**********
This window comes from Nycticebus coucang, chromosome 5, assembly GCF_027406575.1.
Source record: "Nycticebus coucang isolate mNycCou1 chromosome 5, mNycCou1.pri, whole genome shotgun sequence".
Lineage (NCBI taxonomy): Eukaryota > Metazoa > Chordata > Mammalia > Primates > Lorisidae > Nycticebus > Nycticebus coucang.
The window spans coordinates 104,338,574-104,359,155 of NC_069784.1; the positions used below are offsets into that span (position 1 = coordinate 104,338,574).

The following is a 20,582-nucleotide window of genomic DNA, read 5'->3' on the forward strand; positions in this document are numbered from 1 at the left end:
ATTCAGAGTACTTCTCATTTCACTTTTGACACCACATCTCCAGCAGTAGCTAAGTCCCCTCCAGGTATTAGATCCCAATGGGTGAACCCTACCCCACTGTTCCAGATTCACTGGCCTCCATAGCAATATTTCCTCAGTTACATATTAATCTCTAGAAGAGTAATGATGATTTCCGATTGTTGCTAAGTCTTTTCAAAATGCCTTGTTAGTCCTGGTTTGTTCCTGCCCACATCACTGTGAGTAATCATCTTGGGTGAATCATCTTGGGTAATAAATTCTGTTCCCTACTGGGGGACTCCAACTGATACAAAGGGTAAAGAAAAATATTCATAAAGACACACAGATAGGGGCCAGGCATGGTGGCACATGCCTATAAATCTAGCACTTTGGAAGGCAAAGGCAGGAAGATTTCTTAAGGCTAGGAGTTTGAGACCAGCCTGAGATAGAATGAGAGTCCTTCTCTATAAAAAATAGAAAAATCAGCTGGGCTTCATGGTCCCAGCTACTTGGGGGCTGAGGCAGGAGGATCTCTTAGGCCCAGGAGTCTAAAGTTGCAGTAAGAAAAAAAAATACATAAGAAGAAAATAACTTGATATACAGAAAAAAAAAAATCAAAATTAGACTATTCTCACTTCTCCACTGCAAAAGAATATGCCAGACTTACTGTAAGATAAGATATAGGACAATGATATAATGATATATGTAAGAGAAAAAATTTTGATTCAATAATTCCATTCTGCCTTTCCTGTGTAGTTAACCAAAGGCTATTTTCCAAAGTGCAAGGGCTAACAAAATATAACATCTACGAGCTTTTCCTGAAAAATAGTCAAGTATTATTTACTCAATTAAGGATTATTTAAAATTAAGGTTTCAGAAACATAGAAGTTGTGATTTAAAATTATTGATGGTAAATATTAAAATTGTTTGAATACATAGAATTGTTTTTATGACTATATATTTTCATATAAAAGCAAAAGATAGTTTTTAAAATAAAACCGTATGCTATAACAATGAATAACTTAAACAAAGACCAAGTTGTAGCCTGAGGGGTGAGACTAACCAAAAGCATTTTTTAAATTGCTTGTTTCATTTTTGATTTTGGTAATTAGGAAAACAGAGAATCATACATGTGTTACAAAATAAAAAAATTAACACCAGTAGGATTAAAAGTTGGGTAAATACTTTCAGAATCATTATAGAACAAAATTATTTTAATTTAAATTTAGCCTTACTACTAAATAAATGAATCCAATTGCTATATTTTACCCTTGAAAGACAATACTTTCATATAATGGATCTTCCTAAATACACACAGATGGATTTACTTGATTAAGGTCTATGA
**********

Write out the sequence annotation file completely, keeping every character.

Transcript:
This window comes from Nycticebus coucang, chromosome 5, assembly GCF_027406575.1.
Source record: "Nycticebus coucang isolate mNycCou1 chromosome 5, mNycCou1.pri, whole genome shotgun sequence".
Lineage (NCBI taxonomy): Eukaryota > Metazoa > Chordata > Mammalia > Primates > Lorisidae > Nycticebus > Nycticebus coucang.
The window spans coordinates 104,338,574-104,359,155 of NC_069784.1; the positions used below are offsets into that span (position 1 = coordinate 104,338,574).

The following is a 20,582-nucleotide window of genomic DNA, read 5'->3' on the forward strand; positions in this document are numbered from 1 at the left end:
ATTCAGAGTACTTCTCATTTCACTTTTGACACCACATCTCCAGCAGTAGCTAAGTCCCCTCCAGGTATTAGATCCCAATGGGTGAACCCTACCCCACTGTTCCAGATTCACTGGCCTCCATAGCAATATTTCCTCAGTTACATATTAATCTCTAGAAGAGTAATGATGATTTCCGATTGTTGCTAAGTCTTTTCAAAATGCCTTGTTAGTCCTGGTTTGTTCCTGCCCACATCACTGTGAGTAATCATCTTGGGTGAATCATCTTGGGTAATAAATTCTGTTCCCTACTGGGGGACTCCAACTGATACAAAGGGTAAAGAAAAATATTCATAAAGACACACAGATAGGGGCCAGGCATGGTGGCACATGCCTATAAATCTAGCACTTTGGAAGGCAAAGGCAGGAAGATTTCTTAAGGCTAGGAGTTTGAGACCAGCCTGAGATAGAATGAGAGTCCTTCTCTATAAAAAATAGAAAAATCAGCTGGGCTTCATGGTCCCAGCTACTTGGGGGCTGAGGCAGGAGGATCTCTTAGGCCCAGGAGTCTAAAGTTGCAGTAAGAAAAAAAAATACATAAGAAGAAAATAACTTGATATACAGAAAAAAAAAAATCAAAATTAGACTATTCTCACTTCTCCACTGCAAAAGAATATGCCAGACTTACTGTAAGATAAGATATAGGACAATGATATAATGATATATGTAAGAGAAAAAATTTTGATTCAATAATTCCATTCTGCCTTTCCTGTGTAGTTAACCAAAGGCTATTTTCCAAAGTGCAAGGGCTAACAAAATATAACATCTACGAGCTTTTCCTGAAAAATAGTCAAGTATTATTTACTCAATTAAGGATTATTTAAAATTAAGGTTTCAGAAACATAGAAGTTGTGATTTAAAATTATTGATGGTAAATATTAAAATTGTTTGAATACATAGAATTGTTTTTATGACTATATATTTTCATATAAAAGCAAAAGATAGTTTTTAAAATAAAACCGTATGCTATAACAATGAATAACTTAAACAAAGACCAAGTTGTAGCCTGAGGGGTGAGACTAACCAAAAGCATTTTTTAAATTGCTTGTTTCATTTTTGATTTTGGTAATTAGGAAAACAGAGAATCATACATGTGTTACAAAATAAAAAAATTAACACCAGTAGGATTAAAAGTTGGGTAAATACTTTCAGAATCATTATAGAACAAAATTATTTTAATTTAAATTTAGCCTTACTACTAAATAAATGAATCCAATTGCTATATTTTACCCTTGAAAGACAATACTTTCATATAATGGATCTTCCTAAATACACACAGATGGATTTACTTGATTAAGGTCTATGA